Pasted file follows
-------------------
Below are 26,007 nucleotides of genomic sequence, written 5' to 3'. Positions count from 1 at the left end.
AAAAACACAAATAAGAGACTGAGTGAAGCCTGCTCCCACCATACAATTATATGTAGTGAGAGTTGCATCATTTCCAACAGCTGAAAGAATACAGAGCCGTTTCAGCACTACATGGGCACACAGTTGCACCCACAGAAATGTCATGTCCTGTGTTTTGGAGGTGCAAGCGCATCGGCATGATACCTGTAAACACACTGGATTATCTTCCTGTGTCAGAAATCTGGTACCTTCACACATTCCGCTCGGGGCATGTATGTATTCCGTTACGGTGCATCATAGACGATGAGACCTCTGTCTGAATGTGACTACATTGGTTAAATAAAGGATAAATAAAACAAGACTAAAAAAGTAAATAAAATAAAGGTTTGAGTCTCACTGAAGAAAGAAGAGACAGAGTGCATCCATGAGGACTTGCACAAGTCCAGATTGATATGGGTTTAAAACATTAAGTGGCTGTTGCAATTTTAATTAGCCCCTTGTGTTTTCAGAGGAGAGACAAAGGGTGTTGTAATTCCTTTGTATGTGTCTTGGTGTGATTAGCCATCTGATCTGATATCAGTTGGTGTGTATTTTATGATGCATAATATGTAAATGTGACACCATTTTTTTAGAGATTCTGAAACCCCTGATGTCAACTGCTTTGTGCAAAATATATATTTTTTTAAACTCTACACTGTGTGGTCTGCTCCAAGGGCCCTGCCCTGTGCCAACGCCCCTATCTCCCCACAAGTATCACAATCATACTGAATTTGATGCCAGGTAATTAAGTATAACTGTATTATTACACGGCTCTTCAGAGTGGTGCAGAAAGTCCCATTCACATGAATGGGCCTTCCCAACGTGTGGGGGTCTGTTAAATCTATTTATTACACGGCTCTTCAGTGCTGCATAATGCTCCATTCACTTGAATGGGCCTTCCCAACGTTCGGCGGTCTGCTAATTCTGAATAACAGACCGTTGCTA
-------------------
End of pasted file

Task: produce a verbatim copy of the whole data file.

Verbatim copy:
Below are 26,007 nucleotides of genomic sequence, written 5' to 3'. Positions count from 1 at the left end.
AAAAACACAAATAAGAGACTGAGTGAAGCCTGCTCCCACCATACAATTATATGTAGTGAGAGTTGCATCATTTCCAACAGCTGAAAGAATACAGAGCCGTTTCAGCACTACATGGGCACACAGTTGCACCCACAGAAATGTCATGTCCTGTGTTTTGGAGGTGCAAGCGCATCGGCATGATACCTGTAAACACACTGGATTATCTTCCTGTGTCAGAAATCTGGTACCTTCACACATTCCGCTCGGGGCATGTATGTATTCCGTTACGGTGCATCATAGACGATGAGACCTCTGTCTGAATGTGACTACATTGGTTAAATAAAGGATAAATAAAACAAGACTAAAAAAGTAAATAAAATAAAGGTTTGAGTCTCACTGAAGAAAGAAGAGACAGAGTGCATCCATGAGGACTTGCACAAGTCCAGATTGATATGGGTTTAAAACATTAAGTGGCTGTTGCAATTTTAATTAGCCCCTTGTGTTTTCAGAGGAGAGACAAAGGGTGTTGTAATTCCTTTGTATGTGTCTTGGTGTGATTAGCCATCTGATCTGATATCAGTTGGTGTGTATTTTATGATGCATAATATGTAAATGTGACACCATTTTTTTAGAGATTCTGAAACCCCTGATGTCAACTGCTTTGTGCAAAATATATATTTTTTTAAACTCTACACTGTGTGGTCTGCTCCAAGGGCCCTGCCCTGTGCCAACGCCCCTATCTCCCCACAAGTATCACAATCATACTGAATTTGATGCCAGGTAATTAAGTATAACTGTATTATTACACGGCTCTTCAGAGTGGTGCAGAAAGTCCCATTCACATGAATGGGCCTTCCCAACGTGTGGGGGTCTGTTAAATCTATTTATTACACGGCTCTTCAGTGCTGCATAATGCTCCATTCACTTGAATGGGCCTTCCCAACGTTCGGCGGTCTGCTAATTCTGAATAACAGACCGTTGCTA